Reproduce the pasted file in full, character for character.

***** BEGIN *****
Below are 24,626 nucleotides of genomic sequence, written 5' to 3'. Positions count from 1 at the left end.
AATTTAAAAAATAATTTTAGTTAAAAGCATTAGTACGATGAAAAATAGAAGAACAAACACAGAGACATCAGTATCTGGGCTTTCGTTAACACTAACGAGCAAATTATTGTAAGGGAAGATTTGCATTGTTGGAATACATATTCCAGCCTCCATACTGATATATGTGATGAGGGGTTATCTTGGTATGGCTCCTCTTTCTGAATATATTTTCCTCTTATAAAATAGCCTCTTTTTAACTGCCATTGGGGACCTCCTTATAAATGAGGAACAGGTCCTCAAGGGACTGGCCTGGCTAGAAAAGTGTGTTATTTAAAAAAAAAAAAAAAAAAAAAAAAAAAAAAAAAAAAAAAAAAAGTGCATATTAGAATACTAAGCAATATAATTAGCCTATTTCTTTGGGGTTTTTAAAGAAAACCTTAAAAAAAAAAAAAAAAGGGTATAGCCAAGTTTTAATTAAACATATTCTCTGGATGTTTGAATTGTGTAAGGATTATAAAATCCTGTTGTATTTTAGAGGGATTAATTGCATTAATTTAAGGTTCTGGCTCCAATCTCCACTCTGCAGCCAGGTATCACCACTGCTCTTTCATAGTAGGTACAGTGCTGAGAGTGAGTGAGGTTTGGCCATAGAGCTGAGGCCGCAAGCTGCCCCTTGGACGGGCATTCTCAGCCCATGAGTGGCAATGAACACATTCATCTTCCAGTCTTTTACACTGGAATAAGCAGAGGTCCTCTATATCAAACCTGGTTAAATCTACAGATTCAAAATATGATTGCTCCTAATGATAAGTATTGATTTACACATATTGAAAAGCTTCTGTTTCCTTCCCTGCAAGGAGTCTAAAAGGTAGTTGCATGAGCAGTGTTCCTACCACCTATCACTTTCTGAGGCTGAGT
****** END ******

Below are 24,626 nucleotides of genomic sequence, written 5' to 3'. Positions count from 1 at the left end.
AATTTAAAAAATAATTTTAGTTAAAAGCATTAGTACGATGAAAAATAGAAGAACAAACACAGAGACATCAGTATCTGGGCTTTCGTTAACACTAACGAGCAAATTATTGTAAGGGAAGATTTGCATTGTTGGAATACATATTCCAGCCTCCATACTGATATATGTGATGAGGGGTTATCTTGGTATGGCTCCTCTTTCTGAATATATTTTCCTCTTATAAAATAGCCTCTTTTTAACTGCCATTGGGGACCTCCTTATAAATGAGGAACAGGTCCTCAAGGGACTGGCCTGGCTAGAAAAGTGTGTTATTTAAAAAAAAAAAAAAAAAAAAAAAAAAAAAAAAAAAAAAAAAAAGTGCATATTAGAATACTAAGCAATATAATTAGCCTATTTCTTTGGGGTTTTTAAAGAAAACCTTAAAAAAAAAAAAAAAAGGGTATAGCCAAGTTTTAATTAAACATATTCTCTGGATGTTTGAATTGTGTAAGGATTATAAAATCCTGTTGTATTTTAGAGGGATTAATTGCATTAATTTAAGGTTCTGGCTCCAATCTCCACTCTGCAGCCAGGTATCACCACTGCTCTTTCATAGTAGGTACAGTGCTGAGAGTGAGTGAGGTTTGGCCATAGAGCTGAGGCCGCAAGCTGCCCCTTGGACGGGCATTCTCAGCCCATGAGTGGCAATGAACACATTCATCTTCCAGTCTTTTACACTGGAATAAGCAGAGGTCCTCTATATCAAACCTGGTTAAATCTACAGATTCAAAATATGATTGCTCCTAATGATAAGTATTGATTTACACATATTGAAAAGCTTCTGTTTCCTTCCCTGCAAGGAGTCTAAAAGGTAGTTGCATGAGCAGTGTTCCTACCACCTATCACTTTCTGAGGCTGAGT